Thursday, June 29, 2006
NY Times is being branded a traitor.
The Bush administration's attempt to demonize the New York Times -- a newspaper that gave the administration plenty of aid and comfort when the White House was spinning lies about WMDs in Iraq -- will be remembered as one of the ugliest chapters in the history of press freedom in the United States.Nichols is correct in that the Times gave a lot of leeway to this regime. They held off - at the regime's request - the release of spying information. So happy they are bringing to light the abuses of power and rights.
The question that will ultimately be asked is not whether the Times did the right thing in revealing to the American people the details of Bush-authorized spying programs--by any measure, the newspaper was right to do what it did and history will provide more than enough vindication.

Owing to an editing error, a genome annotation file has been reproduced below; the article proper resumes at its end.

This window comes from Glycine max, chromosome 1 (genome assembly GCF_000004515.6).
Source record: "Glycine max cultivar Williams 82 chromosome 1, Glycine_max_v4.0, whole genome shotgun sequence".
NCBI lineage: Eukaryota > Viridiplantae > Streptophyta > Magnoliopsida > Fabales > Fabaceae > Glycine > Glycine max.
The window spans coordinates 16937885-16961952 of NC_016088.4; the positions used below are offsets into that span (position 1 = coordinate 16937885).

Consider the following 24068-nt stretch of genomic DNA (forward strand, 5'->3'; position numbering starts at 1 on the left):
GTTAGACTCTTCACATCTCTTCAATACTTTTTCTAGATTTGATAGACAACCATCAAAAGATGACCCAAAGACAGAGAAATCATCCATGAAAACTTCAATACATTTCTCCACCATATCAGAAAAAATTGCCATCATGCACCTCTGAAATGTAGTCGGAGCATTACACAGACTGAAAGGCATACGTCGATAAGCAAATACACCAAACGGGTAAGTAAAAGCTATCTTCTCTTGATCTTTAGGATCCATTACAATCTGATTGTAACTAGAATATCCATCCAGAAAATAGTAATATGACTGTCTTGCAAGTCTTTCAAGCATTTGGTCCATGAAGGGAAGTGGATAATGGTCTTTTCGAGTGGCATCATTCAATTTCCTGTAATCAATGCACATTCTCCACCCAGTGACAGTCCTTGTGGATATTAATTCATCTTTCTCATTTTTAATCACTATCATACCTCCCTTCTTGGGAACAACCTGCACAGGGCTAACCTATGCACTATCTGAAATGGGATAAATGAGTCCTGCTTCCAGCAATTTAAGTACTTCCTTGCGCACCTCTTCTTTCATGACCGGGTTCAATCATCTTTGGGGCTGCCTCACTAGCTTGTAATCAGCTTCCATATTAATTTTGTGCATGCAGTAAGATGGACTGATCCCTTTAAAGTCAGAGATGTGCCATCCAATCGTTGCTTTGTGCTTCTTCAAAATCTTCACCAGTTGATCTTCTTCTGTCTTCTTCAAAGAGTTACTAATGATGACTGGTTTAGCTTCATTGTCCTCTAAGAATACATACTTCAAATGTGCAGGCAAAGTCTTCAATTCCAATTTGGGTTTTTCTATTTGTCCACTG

I think Kucinich says it best:
This Administration is angry that the media leaked the story about it snooping into the bank records of millions of Americans. It supporters in Congress want to formally condemn the New York Times. What a bunch of baloney.
"It is about time the media did its job of protecting the public interest. If the media and this Congress had shown some independence from the party line of this Administration, the claims of WMDs would have been dismissed, and fact there was no connection between Iraq and 9/11 would have been well established and we would not have gone to war against Iraq.
"A few years ago, a movie, Wag the Dog, told of how a US administration misused its communications power to create phony stories to put the nation into an international conflict. This Administration not only wagged the dog in Iraq, but, with the help of its fabricators at the Rendon and Lincoln groups, it has wagging a whole kennel.
"In a free society the media cannot be a lap dog of any Administration. The First Amendment states, 'Congress shall make no law abridging freedom of speech', except of course, under this Administration."